FindLaw KnowledgeBasePublished: 2013-01-17
Staying ahead financially is difficult in today’s economy. Under certain circumstances, people will find that bankruptcy is the best solution.
Signs that you may be heading toward bankruptcy
Trouble making payments, living off credit cards or cash advances to pay bills and harassment from creditors are just a few signs that a bankruptcy may be looming. Other signs include:
- No emergency savings
- No health insurance
- Large student loan debt
- Denial of credit or loans
When it becomes impossible to pay bills, bankruptcy may become a necessary last course of action.
Timeline of the bankruptcy process
Stop using credit cards immediately after deciding to file for bankruptcy. Additionally, do not make any luxury purchases; filing for bankruptcy shortly after making a luxury purchase is often considered an act of fraud under bankruptcy law.
Prepare a financial checklist, including the following items:
- Asset and liability statements
- Bank statements from the previous three months
- Names, addresses and phone numbers of all creditors
- Pay stubs or copies of unemployment checks from the previous six months
- Three years’ worth of tax returns
Include any items related to a divorce or child care as well — for example, divorce decrees or court orders for maintenance or child support. Make copies of any correspondences with creditors. Finally, do not forget any mortgage paperwork or vehicle titles.
About a month before you plan to file, find an attorney who concentrates in consumer bankruptcy law. He or she will use the certificate if you have been through credit counseling, prepared financial checklists and documents and copies of written communications with creditors to initiate the bankruptcy process.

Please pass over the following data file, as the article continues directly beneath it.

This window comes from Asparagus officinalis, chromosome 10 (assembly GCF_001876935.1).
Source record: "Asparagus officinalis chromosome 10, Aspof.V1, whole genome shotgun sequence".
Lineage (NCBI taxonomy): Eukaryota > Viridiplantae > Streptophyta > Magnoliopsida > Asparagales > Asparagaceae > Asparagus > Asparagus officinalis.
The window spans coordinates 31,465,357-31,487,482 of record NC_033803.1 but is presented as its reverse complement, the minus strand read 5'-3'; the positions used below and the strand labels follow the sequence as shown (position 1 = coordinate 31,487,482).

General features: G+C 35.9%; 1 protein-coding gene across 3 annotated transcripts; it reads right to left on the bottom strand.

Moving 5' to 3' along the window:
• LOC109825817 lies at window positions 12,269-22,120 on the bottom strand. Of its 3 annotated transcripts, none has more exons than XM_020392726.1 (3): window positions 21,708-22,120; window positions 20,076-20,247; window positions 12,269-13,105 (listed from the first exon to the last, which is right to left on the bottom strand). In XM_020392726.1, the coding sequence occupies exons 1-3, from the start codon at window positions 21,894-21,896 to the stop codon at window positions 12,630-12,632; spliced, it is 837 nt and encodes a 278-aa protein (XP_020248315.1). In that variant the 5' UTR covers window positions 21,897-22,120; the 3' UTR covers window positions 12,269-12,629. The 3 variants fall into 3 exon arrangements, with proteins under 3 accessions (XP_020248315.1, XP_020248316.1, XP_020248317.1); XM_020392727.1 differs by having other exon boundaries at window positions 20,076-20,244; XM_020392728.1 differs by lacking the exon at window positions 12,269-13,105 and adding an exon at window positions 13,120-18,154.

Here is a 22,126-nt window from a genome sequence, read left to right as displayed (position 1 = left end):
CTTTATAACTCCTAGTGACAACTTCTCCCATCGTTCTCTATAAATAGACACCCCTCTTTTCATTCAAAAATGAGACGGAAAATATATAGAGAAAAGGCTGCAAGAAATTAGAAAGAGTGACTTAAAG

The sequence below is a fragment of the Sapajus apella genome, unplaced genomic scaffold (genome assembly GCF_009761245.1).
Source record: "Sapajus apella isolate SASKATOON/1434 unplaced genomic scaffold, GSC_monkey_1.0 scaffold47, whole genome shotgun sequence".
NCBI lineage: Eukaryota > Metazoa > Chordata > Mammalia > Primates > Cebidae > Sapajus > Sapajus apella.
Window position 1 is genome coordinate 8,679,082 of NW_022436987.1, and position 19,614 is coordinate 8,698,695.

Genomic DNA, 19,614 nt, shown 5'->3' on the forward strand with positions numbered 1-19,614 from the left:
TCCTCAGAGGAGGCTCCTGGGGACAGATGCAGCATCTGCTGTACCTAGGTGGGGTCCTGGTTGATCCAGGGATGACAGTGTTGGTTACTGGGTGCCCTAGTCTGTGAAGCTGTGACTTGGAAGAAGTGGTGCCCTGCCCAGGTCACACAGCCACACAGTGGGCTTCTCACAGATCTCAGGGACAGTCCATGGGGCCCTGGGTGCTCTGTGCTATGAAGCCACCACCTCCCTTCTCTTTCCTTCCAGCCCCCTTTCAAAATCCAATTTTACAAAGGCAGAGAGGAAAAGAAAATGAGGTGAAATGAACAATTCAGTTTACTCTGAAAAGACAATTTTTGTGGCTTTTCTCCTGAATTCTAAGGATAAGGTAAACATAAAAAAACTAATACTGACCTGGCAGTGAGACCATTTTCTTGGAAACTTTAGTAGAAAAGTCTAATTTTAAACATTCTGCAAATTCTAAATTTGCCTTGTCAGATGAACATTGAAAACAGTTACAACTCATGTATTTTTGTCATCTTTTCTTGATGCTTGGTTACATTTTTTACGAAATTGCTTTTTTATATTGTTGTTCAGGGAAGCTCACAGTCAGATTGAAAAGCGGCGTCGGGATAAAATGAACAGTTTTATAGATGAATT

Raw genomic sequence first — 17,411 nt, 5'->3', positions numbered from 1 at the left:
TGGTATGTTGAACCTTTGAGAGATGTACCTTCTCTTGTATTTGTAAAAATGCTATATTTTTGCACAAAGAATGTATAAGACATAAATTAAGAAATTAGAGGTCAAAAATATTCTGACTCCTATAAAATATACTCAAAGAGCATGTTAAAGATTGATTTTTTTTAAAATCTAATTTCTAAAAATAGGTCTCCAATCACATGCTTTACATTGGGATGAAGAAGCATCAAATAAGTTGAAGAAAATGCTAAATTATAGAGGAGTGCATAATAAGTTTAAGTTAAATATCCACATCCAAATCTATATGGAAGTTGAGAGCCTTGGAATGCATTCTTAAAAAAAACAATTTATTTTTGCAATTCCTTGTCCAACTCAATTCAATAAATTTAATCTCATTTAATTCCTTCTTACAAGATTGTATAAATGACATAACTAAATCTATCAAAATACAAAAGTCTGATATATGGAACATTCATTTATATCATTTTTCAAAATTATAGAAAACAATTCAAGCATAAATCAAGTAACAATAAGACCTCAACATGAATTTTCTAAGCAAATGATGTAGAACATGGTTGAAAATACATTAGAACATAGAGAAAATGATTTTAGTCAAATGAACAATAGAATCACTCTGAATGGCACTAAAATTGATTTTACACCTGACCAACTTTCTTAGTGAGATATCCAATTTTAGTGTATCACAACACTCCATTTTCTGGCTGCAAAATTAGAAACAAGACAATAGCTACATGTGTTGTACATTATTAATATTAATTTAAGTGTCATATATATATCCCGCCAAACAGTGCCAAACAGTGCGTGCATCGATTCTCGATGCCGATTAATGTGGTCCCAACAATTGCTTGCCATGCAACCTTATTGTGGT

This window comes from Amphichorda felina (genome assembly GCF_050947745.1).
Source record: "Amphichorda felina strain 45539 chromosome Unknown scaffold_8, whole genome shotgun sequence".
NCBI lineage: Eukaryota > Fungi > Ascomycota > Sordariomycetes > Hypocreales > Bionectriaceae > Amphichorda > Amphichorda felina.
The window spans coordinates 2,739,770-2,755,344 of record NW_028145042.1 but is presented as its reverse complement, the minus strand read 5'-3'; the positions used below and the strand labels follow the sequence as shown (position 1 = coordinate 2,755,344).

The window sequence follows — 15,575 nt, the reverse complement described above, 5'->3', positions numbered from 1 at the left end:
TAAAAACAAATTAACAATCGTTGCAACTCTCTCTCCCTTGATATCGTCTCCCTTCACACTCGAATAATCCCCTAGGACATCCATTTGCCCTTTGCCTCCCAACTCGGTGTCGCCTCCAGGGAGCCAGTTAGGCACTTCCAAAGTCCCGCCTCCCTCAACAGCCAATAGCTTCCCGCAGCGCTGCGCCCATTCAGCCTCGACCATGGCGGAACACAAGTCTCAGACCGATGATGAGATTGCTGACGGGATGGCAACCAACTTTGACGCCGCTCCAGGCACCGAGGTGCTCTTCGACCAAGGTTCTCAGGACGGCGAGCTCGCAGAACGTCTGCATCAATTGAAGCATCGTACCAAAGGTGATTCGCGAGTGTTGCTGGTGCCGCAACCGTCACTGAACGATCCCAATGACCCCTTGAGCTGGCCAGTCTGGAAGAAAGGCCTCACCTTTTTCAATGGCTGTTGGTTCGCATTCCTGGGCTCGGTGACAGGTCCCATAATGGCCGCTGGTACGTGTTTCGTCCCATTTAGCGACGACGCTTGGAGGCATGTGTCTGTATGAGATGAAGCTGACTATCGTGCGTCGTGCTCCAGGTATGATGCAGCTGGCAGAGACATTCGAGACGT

Credit counseling is mandatory within six months of filing for bankruptcy. This session gives a qualified credit counselor the opportunity to determine how the negative financial situation arose and develop methods to keep it from happening again. Sessions usually last around 90 minutes, and the counselor provides a certificate upon completion.
Additional bankruptcy information
Remember that the bankruptcy process does involve attorney fees and costs. Because every case is different, fees vary by case. Costs included in every case include:
- Bankruptcy filing fee $306.00 for a Chapter 7 and $281.00 for a Chapter 13
- Credit counseling fee typically $30.00 to $50.00
Additional fees are normally charged if there are modifications to the bankruptcy petition or further litigation, and other feels may be imposed throughout the process. A good lawyer will advise you of these potential fees and costs in advance and will provide you with a written fee agreement that sets out your responsibility to pay those additional fees and costs if they arise.
An automatic stay is imposed upon creditors immediately after a bankruptcy filing, preventing them from making any further collection attempts. The automatic stay is designed to provide the individual with some breathing room and time to organize finances.
A meeting with the bankruptcy trustee is held one to two months after filing. Although uncommon, creditors may be present at this meeting. If no further complications arise at this meeting, a discharge notice is usually sent within eight weeks.
An individual with overwhelming debt considering filing for bankruptcy can benefit from an experienced local bankruptcy attorney. The attorney can explain all available legal options and provide guidance through the complex bankruptcy process.